Default rate interest provisions are standard language in business loan agreements. A borrower’s default on a loan triggers consequences, including higher default rate interest. A borrower can generally “cure” the default and reinstate the loan to its original terms. Disputes over claims for default rate interest arise in the context of bankruptcy cases filed by financially distressed borrowers. In their article “9th Circuit Limits a Borrower’s Ability to ‘Cure’ in Chapter 11,” published in the Daily Journal, David Kupetz and Asa Hami discuss the concept of cure in the context of a chapter 11 bankruptcy reorganization case and the impact of a recent 9th Circuit decision.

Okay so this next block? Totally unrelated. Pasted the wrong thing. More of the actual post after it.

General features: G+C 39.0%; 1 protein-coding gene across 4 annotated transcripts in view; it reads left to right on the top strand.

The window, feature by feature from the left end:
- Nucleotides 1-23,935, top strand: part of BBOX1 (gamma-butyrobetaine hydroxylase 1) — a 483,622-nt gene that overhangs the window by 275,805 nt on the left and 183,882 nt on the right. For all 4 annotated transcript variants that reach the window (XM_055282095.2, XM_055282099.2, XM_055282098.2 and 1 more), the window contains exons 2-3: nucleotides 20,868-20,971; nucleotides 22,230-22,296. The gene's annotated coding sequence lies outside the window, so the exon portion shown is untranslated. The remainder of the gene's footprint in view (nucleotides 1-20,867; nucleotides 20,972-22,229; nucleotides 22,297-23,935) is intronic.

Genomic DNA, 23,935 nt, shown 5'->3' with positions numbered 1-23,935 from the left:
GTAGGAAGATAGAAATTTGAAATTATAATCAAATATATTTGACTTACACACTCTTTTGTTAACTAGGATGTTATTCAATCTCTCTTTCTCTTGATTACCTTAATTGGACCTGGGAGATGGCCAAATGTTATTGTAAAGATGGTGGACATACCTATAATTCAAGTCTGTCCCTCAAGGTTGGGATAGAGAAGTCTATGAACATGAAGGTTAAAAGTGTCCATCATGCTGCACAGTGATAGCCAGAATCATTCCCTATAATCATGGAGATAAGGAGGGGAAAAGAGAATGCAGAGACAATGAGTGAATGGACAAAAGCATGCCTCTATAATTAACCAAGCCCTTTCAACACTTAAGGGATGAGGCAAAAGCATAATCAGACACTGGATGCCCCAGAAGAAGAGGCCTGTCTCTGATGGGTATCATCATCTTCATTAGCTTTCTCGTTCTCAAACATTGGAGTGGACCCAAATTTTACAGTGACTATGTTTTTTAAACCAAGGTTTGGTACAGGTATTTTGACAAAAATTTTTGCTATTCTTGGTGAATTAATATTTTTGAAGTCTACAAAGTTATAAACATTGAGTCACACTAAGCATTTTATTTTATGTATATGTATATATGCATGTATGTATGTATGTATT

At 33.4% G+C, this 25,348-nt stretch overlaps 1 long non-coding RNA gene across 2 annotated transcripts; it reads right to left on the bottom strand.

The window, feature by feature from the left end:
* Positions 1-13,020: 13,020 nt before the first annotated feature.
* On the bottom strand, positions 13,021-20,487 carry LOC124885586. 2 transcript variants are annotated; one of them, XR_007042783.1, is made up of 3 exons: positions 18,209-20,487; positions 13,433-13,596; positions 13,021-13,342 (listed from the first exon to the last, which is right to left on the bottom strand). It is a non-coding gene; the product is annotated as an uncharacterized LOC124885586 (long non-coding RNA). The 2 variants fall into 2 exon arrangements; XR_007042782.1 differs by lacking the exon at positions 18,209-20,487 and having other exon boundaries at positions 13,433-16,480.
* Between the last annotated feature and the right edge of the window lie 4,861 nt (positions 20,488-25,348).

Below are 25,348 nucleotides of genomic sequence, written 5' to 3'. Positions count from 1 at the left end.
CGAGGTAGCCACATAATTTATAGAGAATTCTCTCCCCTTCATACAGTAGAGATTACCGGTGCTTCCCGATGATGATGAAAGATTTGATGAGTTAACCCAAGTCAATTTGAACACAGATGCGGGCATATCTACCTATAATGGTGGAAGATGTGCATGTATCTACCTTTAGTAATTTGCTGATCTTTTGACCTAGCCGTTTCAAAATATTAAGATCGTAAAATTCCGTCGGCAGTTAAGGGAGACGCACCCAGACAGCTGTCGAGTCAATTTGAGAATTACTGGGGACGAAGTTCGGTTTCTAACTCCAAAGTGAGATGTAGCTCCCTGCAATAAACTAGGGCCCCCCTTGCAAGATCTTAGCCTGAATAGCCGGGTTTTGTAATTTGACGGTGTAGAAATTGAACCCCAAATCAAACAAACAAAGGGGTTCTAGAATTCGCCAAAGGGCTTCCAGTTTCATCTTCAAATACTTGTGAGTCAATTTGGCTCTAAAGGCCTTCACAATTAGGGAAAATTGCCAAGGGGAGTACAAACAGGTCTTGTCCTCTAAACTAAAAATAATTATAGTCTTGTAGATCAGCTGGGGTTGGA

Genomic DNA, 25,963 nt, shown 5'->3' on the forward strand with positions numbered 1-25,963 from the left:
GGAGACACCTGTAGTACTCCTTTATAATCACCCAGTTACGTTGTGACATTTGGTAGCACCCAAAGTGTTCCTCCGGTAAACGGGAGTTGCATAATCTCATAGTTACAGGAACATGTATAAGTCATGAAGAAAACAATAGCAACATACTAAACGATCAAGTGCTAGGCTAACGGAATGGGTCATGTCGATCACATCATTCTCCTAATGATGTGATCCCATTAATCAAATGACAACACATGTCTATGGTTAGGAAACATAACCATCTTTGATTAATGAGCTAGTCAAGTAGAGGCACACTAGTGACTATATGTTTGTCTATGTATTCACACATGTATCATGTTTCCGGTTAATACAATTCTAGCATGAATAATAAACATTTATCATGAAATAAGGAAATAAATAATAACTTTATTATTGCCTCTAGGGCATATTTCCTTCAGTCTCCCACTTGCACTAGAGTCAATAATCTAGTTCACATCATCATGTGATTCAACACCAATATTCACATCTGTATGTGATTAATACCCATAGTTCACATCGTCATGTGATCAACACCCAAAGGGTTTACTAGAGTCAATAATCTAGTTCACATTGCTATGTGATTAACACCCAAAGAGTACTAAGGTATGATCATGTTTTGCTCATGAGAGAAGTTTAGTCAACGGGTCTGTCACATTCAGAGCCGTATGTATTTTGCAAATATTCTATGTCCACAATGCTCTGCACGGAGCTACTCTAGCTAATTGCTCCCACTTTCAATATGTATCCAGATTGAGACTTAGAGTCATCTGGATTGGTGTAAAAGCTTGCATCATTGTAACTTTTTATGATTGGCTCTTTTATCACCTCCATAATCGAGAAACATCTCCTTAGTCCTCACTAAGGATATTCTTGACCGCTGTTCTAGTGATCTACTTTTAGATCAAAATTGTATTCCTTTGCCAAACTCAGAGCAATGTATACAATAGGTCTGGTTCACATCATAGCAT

The Bankruptcy Code incorporates the concept of cure under a chapter 11 plan. The 9th Circuit’s 1988 decision in Entz-White held that a debtor who cures a default under a plan “is entitled to avoid all consequences of the default—including higher post default interest rates.” In 1994, the Bankruptcy Code was amended by enacting a section providing that, if a plan proposes to cure a default, “the amount necessary to cure the default shall be determined in accordance with the underlying agreement and applicable nonbankruptcy law.” Until very recently, the 9th Circuit had not revisited the merits of Entz-White.
In New Investments, the 9th Circuit held that Entz-White’s rule of allowing a debtor to avoid a contractual post-default interest rate in a loan agreement is no longer valid. Mr. Kupetz and Mr. Hami note that the ruling in New Investments is consistent with the traditional concept of “cure,” the concept of impairment under a chapter 11 plan, and the balance chapter 11 was designed to strike between a debtor’s interest in a reorganization and a fresh start and creditor rights.